custom import hook for R package

Issue #336 open
Antony Lee
created an issue

A rather minor itch, which may or may not be worth implementing.

Writing foo = importr("foo") looks slightly unpythonic to me. With the flexibility of Python's import system (e.g. it should be possible to provide a special package (e.g. rpy2.rpackages) so that from rpy2.rpackages import foo does "the right thing".

Comments (15)

  1. Laurent Gautier

    While importr predates the acquired flexibility of Python's import system there is definitely something to do in that direction (there are initial steps, for instance the Package object returned by importr inherits from ModuleType).

    I suspect that the devil will be in details such as what happens when a user "detaches" an R package, for example...

    Pull request anyone ?

  2. Greg Werbin

    IMO R objects loaded into Python from a package should always act as though they were called with :: syntax.

    That is, if I do something like

    cluster = importr('cluster')

    then it should behave as if, in R, I ran:


    This would make the issue of attachment somewhat moot. I haven't dug into the implementation details myself, but this is the behavior I would expect from RPy2 regardless of how cluster was imported.

  3. Laurent Gautier

    IMO R objects loaded into Python from a package should always act as though they were called with :: syntax.

    I am not sure to follow. What would make one think that this is not what we have with importr ?

  4. Laurent Gautier

    Consider the following:

    cluster = importr('cluster')
    ## the following is identical to `pam <- cluster::pam`
    pam = cluster.pam

    Where things gets more complicated is what happens when one "detaches" the package cluster on the R side install a new version of the R package. This doesn't mean that this is untractable, just that I think that some thought and experimentation(*) should be made... and there is no one like the person proposing the idea to do that ! ;-)

    (*: yep, that means demonstrate through an implementation)

  5. Antony Lee reporter

    Coming back to the original issue: in fact, the feature I requested is trivial to implement once you have metamodule as a dependency: create an rpy/robjects/ with the following contents:

    from types import ModuleType
    import metamodule
    class RImporter(ModuleType):
        def __metamodule_init__(self): # Minor issue in metamodule, reported upstream.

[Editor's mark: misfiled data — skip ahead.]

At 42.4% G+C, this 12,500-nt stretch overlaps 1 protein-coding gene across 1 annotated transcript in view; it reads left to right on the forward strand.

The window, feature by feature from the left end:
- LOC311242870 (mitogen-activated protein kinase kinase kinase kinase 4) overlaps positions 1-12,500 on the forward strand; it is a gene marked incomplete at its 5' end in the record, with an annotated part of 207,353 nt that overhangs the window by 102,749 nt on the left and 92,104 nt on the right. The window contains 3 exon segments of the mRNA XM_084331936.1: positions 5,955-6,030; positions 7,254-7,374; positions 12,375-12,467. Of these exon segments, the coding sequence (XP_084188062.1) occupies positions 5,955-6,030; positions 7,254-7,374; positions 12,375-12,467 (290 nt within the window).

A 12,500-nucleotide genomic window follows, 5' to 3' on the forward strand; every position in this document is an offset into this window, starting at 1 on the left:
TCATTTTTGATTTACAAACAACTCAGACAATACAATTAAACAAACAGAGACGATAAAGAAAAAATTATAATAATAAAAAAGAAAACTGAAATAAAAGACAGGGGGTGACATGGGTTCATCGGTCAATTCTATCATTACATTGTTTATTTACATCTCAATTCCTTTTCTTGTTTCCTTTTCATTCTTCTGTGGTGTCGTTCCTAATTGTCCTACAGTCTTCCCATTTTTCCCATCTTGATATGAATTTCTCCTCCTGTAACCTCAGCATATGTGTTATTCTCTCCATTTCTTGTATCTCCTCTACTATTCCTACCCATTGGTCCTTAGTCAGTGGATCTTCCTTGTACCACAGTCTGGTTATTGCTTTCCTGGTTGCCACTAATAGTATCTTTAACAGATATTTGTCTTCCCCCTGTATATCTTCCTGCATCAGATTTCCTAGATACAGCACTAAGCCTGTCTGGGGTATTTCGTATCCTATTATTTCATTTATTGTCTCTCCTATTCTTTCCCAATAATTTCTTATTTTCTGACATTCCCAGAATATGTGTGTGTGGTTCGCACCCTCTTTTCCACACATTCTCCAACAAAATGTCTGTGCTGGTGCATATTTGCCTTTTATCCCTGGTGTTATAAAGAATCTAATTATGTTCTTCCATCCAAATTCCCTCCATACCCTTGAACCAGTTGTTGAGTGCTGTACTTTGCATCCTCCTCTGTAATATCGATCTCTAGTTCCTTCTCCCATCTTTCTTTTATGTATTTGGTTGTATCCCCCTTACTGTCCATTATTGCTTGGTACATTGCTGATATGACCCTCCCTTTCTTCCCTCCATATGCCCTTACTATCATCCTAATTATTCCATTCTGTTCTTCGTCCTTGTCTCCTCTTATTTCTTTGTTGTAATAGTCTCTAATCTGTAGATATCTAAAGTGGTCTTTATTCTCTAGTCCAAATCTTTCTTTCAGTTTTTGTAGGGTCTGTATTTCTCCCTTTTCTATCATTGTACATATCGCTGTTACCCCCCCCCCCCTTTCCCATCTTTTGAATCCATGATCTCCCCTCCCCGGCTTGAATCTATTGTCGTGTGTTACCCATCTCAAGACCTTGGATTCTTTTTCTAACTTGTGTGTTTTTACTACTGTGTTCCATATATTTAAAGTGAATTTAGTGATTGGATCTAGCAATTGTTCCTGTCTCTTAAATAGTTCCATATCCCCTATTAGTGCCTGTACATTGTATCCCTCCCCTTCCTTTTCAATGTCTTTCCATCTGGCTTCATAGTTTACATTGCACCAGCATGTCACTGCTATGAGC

__path__ = None # This is not a package.
        _cache = {} # Not sure about the cache.
        def __getattr__(self, name):
                return self._cache[name]
            except KeyError:
                from .packages import importr
                return self._cache.setdefault(name, importr(name))
    metamodule.install(__name__, RImporter)
    del ModuleType, RImporter, metamodule

    and magic happens...

    >>> from rpy2.robjects.rpackages import ggplot2
    >>> ggplot2
    rpy2.robjects.packages.Package as a <module 'ggplot2'>


    >>> import rpy2.robjects.rpackages
    >>> rpy2.robjects.rpackages.ggplot2
    rpy2.robjects.packages.Package as a <module 'ggplot2'>

    I'm not sure about the caching because I don't really understand R's import model; for example if importing is cheap and detaching is a problem then it may be best to simply not cache the import results.

    Please let me know if you'd be willing to merge in such a feature.

  6. Laurent Gautier

    I am heading for release rpy2-2.8.0 in about 2 weeks and I feel that it is a relatively short time to be working on this for that release, but let look at it for rpy2 2.9.0.

  7. Antony Lee reporter

    I think the code snippet it ready to go in as it is if I remove the caching (in which case it is exactly syntactic sugar for importr, with the same implications w.r.t. detaching, if any).

  8. Laurent Gautier

    I will create the branch version_2.8.x soon, and bump the branch default to become the future 2.9.0.

    We can start looking into including it right after. I was thinking that while we are at it we way may want to make optional behavior such automatic download/installation of R packages (that is if the R package is missing it tried download and install it) easy to have, and may also think about the handling non-trivial name conversions (see

  9. Antony Lee reporter

    Do you want to create a dependency on metamodule, or just include the source itself? (It's a self-contained 160-line module.)

    Name conversions could be handled with a syntax like

    with rpy2.robjects.rpackages.renames(...):
        from rpy2.robjects.rpackages import ...

    Automatic download/installation would likely be a global flag? (I don't see why you'd want to switch it module by module.)

  10. Laurent Gautier

    I am not familiar with metamodule. Is its purpose to mostly backport functionalities available in Python >= 3.5 ?

    If so, I'd be fine with a Python 3.5-only feature (I am removing workarounds that only existed for Python 2.6, no longer supported with rpy2, and I can't wait wait to drop Python 2.7 and clean the headache of supporting unicode, str and bytes) .

  11. Antony Lee reporter

    Python 3.5 basically lets you write

    import sys; sys.modules[__name__].__class__ = RImporter

    instead of

    import metamodule; metamodule.install(__name__, RImporter)

    so the gain is not that big (other than avoiding a dependency). I don't really have a preference, it's up to you.

    I still don't understand uses of detaching packages, but I guess this could be supported as del rpy2.robjects.rpackages.<foo> too.

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